This chapter explains the basic theory behind all kinds of communication, ie the way the organizations communicate with various groups of people. A coherent communication strategy is critical for a company to enhance its reputation, to convince the shareholders that the company is still worth investing in, or to get customers to buy more of its goods and services. This strategy depends on the three components of speech as described by Aristotle. They are
1. The Organization
2. The constituency
3. The message
4. The Response
Developing an Effective Organization Strategy
There are various steps involved in developing an effective organizaion strategy. They have to be very well followed in the organization in order to determine what strategy is effective and what is not.
The first part of an effective organization strategy is to determine objectives as to what the orgnization wants each constituency to do as a result of the communication.
Deciding What Resources Are Available
An organization has to know what resources are available in order to effectively communicate the determined objective. Those resources mostly include money, human resources, and time. Money plays an important role in terms of how to communicate a determined objective. Dealing with a matter like this, organizations should take the long-term objectives in consideration rather than short-term cost savings.Human resources a considerable issue in the setup of an effective communications strategy. How many employees should be work on the communication matters of an organization? Time is another important factor in determining an organization’s communication strategy. The allocation of time for communication should be determined by the long term objectives of the communication purpose and not seek short-term solutions.
Diagnosing the Organization’s Reputation
It is important for an organization to know what reputation it has. Reputation is based on the constituency’s perception of the specific organization. Besides an overall good reputation, organizations can have a limited or lacked/damaged credibility reputation. Limited reputation is the case when organizations are only known in a narrow range of constituencies. A lacked or damaged credibility can occur when certain event s negatively influenced the reputation of the organization among the constituencies. These events can either be in the control or beyond the control of the organization.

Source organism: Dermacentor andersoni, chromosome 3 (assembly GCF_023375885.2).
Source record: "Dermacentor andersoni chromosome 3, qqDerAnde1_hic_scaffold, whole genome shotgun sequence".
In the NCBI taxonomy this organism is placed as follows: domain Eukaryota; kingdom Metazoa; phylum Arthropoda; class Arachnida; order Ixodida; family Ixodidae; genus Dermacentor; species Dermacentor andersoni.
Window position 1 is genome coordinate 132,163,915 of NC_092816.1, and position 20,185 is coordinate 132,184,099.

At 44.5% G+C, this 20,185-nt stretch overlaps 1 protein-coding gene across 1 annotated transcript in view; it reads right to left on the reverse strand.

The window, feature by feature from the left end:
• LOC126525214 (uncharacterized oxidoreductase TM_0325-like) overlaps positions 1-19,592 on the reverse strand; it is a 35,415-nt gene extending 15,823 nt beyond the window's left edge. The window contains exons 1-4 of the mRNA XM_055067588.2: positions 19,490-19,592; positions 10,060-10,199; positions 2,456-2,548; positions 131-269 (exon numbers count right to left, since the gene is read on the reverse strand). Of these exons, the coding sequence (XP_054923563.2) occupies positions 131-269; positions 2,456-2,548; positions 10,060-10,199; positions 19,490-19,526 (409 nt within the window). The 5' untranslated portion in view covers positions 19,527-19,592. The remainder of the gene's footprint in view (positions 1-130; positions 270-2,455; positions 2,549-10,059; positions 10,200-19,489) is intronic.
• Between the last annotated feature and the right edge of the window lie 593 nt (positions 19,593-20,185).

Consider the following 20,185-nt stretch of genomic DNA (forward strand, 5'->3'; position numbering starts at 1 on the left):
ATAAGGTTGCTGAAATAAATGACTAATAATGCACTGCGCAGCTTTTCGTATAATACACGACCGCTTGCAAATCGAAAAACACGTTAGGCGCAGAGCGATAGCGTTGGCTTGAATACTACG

An organization has to know who their constituencies are, what each thinks about the organization, and what each knows about the organization in question. Depending on size, kind, and nature organizations have different kinds of constituencies. In general we can divide primary constituencies (employees, customers, shareholders, communities) from secondary constituencies (media, suppliers, government, creditors). Sometimes organizations have to wisely choose to which constituency to communicate first. Also, constituencies interact with one another and can have opposing interests.
Delivering Messages Appropriately
A corporation must decide two things when communicating: How to deliver the message and what structure the message should have. When selecting a communication channel, an organization has many choices like Fax, Memo, E-mail etc. It is crucial to find the appropriate medium for the objective to be delivered. Furthermore, it has to be decided whether the structure of the message should be direct (right to the point) or indirect (first explain reasons, and then go to the main points).
An organization should give the constituencies the possibility to respond to its message. This is important to determine whether the communication had the desired result.
During my internship in an insurance company, the was a new fund offered to the customers. Many customers complained that all the details regarding the new fund offer was not revealed to them and they were kept in dark. The company had to refund the investment to many policy holders. This is an example of bad communication strategy.
Corporate communication-4th edition, Paul A Argenti